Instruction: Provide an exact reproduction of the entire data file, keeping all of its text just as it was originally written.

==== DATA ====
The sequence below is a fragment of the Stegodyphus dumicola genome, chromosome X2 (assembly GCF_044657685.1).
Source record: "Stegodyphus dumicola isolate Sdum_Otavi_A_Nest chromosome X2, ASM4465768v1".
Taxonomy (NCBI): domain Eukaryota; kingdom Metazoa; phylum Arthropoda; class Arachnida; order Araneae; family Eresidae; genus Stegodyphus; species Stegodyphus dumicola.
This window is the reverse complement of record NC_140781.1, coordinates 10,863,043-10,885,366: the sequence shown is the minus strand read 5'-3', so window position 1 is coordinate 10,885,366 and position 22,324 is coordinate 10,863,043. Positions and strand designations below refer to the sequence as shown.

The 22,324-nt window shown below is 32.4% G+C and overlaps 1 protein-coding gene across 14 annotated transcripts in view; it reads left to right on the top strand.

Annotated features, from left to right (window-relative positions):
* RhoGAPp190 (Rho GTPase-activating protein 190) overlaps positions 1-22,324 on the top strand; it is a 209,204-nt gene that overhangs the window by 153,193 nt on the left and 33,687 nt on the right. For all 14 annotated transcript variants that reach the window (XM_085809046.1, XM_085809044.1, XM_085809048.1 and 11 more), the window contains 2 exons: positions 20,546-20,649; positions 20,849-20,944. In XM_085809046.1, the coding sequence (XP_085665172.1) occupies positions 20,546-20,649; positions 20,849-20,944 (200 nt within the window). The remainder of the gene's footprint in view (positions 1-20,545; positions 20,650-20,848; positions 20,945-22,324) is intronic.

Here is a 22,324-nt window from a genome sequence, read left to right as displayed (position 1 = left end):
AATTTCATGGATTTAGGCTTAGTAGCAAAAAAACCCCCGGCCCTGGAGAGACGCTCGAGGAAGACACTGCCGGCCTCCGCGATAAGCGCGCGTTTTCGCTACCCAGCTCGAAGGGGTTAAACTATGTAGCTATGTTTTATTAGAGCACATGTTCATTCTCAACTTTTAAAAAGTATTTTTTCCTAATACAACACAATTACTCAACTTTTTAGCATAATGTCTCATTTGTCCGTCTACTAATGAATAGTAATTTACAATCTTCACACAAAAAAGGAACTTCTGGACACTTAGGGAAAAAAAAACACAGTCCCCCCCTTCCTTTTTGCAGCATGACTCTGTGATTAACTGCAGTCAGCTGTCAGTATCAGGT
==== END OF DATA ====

The sequence below is a fragment of the Stegodyphus dumicola genome, chromosome X2 (assembly GCF_044657685.1).
Source record: "Stegodyphus dumicola isolate Sdum_Otavi_A_Nest chromosome X2, ASM4465768v1".
Taxonomy (NCBI): domain Eukaryota; kingdom Metazoa; phylum Arthropoda; class Arachnida; order Araneae; family Eresidae; genus Stegodyphus; species Stegodyphus dumicola.
This window is the reverse complement of record NC_140781.1, coordinates 10,863,043-10,885,366: the sequence shown is the minus strand read 5'-3', so window position 1 is coordinate 10,885,366 and position 22,324 is coordinate 10,863,043. Positions and strand designations below refer to the sequence as shown.

The 22,324-nt window shown below is 32.4% G+C and overlaps 1 protein-coding gene across 14 annotated transcripts in view; it reads left to right on the top strand.

Annotated features, from left to right (window-relative positions):
* RhoGAPp190 (Rho GTPase-activating protein 190) overlaps positions 1-22,324 on the top strand; it is a 209,204-nt gene that overhangs the window by 153,193 nt on the left and 33,687 nt on the right. For all 14 annotated transcript variants that reach the window (XM_085809046.1, XM_085809044.1, XM_085809048.1 and 11 more), the window contains 2 exons: positions 20,546-20,649; positions 20,849-20,944. In XM_085809046.1, the coding sequence (XP_085665172.1) occupies positions 20,546-20,649; positions 20,849-20,944 (200 nt within the window). The remainder of the gene's footprint in view (positions 1-20,545; positions 20,650-20,848; positions 20,945-22,324) is intronic.

Here is a 22,324-nt window from a genome sequence, read left to right as displayed (position 1 = left end):
AATTTCATGGATTTAGGCTTAGTAGCAAAAAAACCCCCGGCCCTGGAGAGACGCTCGAGGAAGACACTGCCGGCCTCCGCGATAAGCGCGCGTTTTCGCTACCCAGCTCGAAGGGGTTAAACTATGTAGCTATGTTTTATTAGAGCACATGTTCATTCTCAACTTTTAAAAAGTATTTTTTCCTAATACAACACAATTACTCAACTTTTTAGCATAATGTCTCATTTGTCCGTCTACTAATGAATAGTAATTTACAATCTTCACACAAAAAAGGAACTTCTGGACACTTAGGGAAAAAAAAACACAGTCCCCCCCTTCCTTTTTGCAGCATGACTCTGTGATTAACTGCAGTCAGCTGTCAGTATCAGGT